In 2014 I was originally diagnosed as having a stroke, and then in 2015 that diagnosis was changed to FND. I was told by numerous neurologists, psychiatrists, psychologists that if I just went home and smiled and stopped stressing that all my symptoms would go away. I’ve been accused of faking, malingering and have been pushed into a wheelchair; even though I was paralysed and pushed out of the hospital as I was “wasting their time”. I became very withdrawn and even suicidal until I met an FND Specialist, Professor Mark Edwards and that’s when everything changed for me. I remember crying when he gave me my diagnosis, and I vowed from that day that I did not want another person to go through what I went through and that I would do everything I could to change this. I then started to volunteer for FND Hope International project managing their awareness campaign, and finally in 2017 I helped set up FND Hope UK and have been volunteering ever since.
Thank you for sharing your story with us. April is World FND Month, what activities do you have planned and how can our community get involved?
World FND Month started in April 2012 when our Founder Bridget Mildon was originally diagnosed with FND and the fndhope.org website was created. The goal of World FND Month (#FNDaware) is to shine the light on Functional Neurological Disorder by spreading a message of hope, and raising awareness for the most common neurological condition you have most likely never heard of. Through our awareness and education efforts we are putting resources into the hands of those in need. During World FND Month, communities across the globe join FND Hope to raise awareness through social media campaigns, government advocacy, lighting buildings, local events, and many more activities. With the support of our community, we can bring much needed awareness to FND and see that treatment is eventually accessible for everyone. There are so many ways to get involved, including taking on our Symptom or Social Media Challenge, sharing your story or helping others become #FNDaware by sharing information with healthcare professionals and the public. You can find out more on our website.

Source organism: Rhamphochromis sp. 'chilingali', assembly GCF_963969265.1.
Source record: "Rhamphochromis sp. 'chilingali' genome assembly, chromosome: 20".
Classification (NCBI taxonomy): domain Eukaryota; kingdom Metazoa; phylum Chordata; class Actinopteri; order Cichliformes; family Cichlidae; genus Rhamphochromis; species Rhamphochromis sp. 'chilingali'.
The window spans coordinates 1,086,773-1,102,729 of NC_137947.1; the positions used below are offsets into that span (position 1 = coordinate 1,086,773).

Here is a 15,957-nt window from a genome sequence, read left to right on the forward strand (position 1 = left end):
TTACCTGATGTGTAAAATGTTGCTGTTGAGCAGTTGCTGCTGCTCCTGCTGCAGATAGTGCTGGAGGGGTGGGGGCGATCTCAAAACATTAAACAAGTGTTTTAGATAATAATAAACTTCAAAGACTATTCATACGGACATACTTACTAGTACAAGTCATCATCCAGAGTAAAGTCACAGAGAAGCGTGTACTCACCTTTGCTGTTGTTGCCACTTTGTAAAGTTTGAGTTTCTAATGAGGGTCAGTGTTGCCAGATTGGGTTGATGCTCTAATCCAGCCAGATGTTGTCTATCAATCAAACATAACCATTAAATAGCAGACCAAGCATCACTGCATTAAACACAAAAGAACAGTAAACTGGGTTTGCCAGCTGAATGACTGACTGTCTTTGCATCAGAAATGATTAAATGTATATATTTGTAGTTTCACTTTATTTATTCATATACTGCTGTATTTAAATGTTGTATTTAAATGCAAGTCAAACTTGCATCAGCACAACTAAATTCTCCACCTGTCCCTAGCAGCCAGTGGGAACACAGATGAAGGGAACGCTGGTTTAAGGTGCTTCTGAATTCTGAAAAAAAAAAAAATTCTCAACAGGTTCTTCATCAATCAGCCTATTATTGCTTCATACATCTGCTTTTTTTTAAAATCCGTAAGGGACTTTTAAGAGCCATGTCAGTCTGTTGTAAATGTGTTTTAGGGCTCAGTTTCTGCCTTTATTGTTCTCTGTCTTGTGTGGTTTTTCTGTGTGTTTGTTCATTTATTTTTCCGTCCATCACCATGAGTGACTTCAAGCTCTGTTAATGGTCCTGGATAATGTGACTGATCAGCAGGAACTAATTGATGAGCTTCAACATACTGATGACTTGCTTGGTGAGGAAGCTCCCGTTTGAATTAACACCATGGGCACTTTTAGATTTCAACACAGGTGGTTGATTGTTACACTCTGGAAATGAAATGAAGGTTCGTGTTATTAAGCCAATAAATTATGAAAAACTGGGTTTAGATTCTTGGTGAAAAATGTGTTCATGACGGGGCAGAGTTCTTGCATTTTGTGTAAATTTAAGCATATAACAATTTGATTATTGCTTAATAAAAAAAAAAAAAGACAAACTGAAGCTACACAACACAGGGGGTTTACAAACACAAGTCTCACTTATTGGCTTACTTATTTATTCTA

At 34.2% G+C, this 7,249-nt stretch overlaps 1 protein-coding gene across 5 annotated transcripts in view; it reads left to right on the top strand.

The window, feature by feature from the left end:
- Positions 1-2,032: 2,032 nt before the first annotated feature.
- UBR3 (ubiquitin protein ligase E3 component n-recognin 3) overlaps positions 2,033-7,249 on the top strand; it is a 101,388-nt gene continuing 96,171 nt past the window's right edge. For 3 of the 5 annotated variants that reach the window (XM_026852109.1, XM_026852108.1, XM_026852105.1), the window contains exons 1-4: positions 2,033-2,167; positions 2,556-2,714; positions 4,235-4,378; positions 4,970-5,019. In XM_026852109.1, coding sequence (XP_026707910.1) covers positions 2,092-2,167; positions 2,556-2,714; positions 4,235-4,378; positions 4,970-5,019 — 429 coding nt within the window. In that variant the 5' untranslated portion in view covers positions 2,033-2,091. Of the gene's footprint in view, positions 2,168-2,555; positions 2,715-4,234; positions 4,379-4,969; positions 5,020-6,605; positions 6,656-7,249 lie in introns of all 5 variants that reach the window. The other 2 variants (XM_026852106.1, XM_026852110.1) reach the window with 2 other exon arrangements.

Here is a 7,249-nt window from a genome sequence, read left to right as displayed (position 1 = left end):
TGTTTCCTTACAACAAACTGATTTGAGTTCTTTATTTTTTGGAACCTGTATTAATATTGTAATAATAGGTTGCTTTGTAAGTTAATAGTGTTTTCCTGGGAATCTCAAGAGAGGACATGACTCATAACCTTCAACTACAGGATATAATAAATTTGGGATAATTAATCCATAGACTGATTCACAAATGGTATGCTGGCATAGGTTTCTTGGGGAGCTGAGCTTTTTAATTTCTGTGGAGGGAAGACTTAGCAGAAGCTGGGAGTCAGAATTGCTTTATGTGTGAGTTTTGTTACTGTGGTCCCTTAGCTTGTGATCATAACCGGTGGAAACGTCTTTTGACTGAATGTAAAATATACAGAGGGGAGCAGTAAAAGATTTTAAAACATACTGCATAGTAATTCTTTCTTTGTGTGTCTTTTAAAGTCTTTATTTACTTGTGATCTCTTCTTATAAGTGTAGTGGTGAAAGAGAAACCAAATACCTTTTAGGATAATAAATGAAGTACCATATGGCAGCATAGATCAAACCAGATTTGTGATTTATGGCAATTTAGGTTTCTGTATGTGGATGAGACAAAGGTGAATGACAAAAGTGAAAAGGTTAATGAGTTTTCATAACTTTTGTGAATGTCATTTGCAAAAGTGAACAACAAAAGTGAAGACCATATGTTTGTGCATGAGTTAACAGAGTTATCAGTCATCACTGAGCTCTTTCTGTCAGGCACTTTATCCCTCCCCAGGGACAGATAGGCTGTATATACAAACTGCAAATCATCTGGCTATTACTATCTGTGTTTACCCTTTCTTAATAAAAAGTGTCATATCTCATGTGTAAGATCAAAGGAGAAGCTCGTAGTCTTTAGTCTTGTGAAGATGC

What advice would you give to someone recently diagnosed with FND?
Please do not feel that you are on your own, there is a whole community out there who understand you, and are going through similar experiences. We can offer advice, a listening ear, understanding, empathy and we can point you in the right direction so that you can get the help and support you need. You are never alone, we are right there with you.
How can someone recently diagnosed or living with FND find out more?
We can be found on our website fndhope.org and then select FND Hope UK from the front page. Or you can join any of our other social media sites such as our Open Facebook Page, or our closed Facebook Group, Instagram and Twitter.
If you are living with FND or any neurological condition and need information or support, call the Brain & Spine Foundation free, confidential helpline on 0808 808 1000 (Mon-Thurs, 9am - 4pm) or email firstname.lastname@example.org.
Your experiences are valuable and can dramatically improve the future of neurological health and care. Share your unique insight through our App, NeuroLifeNow, and join the campaign. It starts today, with you. #WeAreNeuro